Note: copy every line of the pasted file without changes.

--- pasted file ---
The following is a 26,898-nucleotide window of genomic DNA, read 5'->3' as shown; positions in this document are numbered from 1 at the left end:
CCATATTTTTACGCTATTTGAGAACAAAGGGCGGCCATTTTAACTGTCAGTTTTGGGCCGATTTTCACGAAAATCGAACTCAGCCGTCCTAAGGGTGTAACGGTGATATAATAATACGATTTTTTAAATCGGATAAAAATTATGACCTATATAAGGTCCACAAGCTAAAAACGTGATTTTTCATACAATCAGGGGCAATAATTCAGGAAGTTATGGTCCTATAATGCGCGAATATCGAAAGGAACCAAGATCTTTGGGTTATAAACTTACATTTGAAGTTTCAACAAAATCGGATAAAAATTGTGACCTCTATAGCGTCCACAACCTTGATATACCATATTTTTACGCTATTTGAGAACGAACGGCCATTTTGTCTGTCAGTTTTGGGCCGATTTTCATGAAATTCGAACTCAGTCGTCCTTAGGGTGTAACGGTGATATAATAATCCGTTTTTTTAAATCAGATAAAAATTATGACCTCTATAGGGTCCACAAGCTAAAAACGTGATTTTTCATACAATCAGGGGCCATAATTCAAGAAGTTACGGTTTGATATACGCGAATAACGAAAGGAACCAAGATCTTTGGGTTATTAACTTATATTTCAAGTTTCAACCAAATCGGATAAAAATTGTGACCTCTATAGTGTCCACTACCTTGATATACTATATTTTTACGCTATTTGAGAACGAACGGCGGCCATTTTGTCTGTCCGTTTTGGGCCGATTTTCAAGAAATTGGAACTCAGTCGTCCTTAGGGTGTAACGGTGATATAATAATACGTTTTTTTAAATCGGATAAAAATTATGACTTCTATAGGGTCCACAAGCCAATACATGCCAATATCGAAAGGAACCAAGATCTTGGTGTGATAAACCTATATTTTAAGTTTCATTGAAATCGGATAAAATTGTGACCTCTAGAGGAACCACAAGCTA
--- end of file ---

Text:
The following is a 26,898-nucleotide window of genomic DNA, read 5'->3' as shown; positions in this document are numbered from 1 at the left end:
CCATATTTTTACGCTATTTGAGAACAAAGGGCGGCCATTTTAACTGTCAGTTTTGGGCCGATTTTCACGAAAATCGAACTCAGCCGTCCTAAGGGTGTAACGGTGATATAATAATACGATTTTTTAAATCGGATAAAAATTATGACCTATATAAGGTCCACAAGCTAAAAACGTGATTTTTCATACAATCAGGGGCAATAATTCAGGAAGTTATGGTCCTATAATGCGCGAATATCGAAAGGAACCAAGATCTTTGGGTTATAAACTTACATTTGAAGTTTCAACAAAATCGGATAAAAATTGTGACCTCTATAGCGTCCACAACCTTGATATACCATATTTTTACGCTATTTGAGAACGAACGGCCATTTTGTCTGTCAGTTTTGGGCCGATTTTCATGAAATTCGAACTCAGTCGTCCTTAGGGTGTAACGGTGATATAATAATCCGTTTTTTTAAATCAGATAAAAATTATGACCTCTATAGGGTCCACAAGCTAAAAACGTGATTTTTCATACAATCAGGGGCCATAATTCAAGAAGTTACGGTTTGATATACGCGAATAACGAAAGGAACCAAGATCTTTGGGTTATTAACTTATATTTCAAGTTTCAACCAAATCGGATAAAAATTGTGACCTCTATAGTGTCCACTACCTTGATATACTATATTTTTACGCTATTTGAGAACGAACGGCGGCCATTTTGTCTGTCCGTTTTGGGCCGATTTTCAAGAAATTGGAACTCAGTCGTCCTTAGGGTGTAACGGTGATATAATAATACGTTTTTTTAAATCGGATAAAAATTATGACTTCTATAGGGTCCACAAGCCAATACATGCCAATATCGAAAGGAACCAAGATCTTGGTGTGATAAACCTATATTTTAAGTTTCATTGAAATCGGATAAAATTGTGACCTCTAGAGGAACCACAAGCTA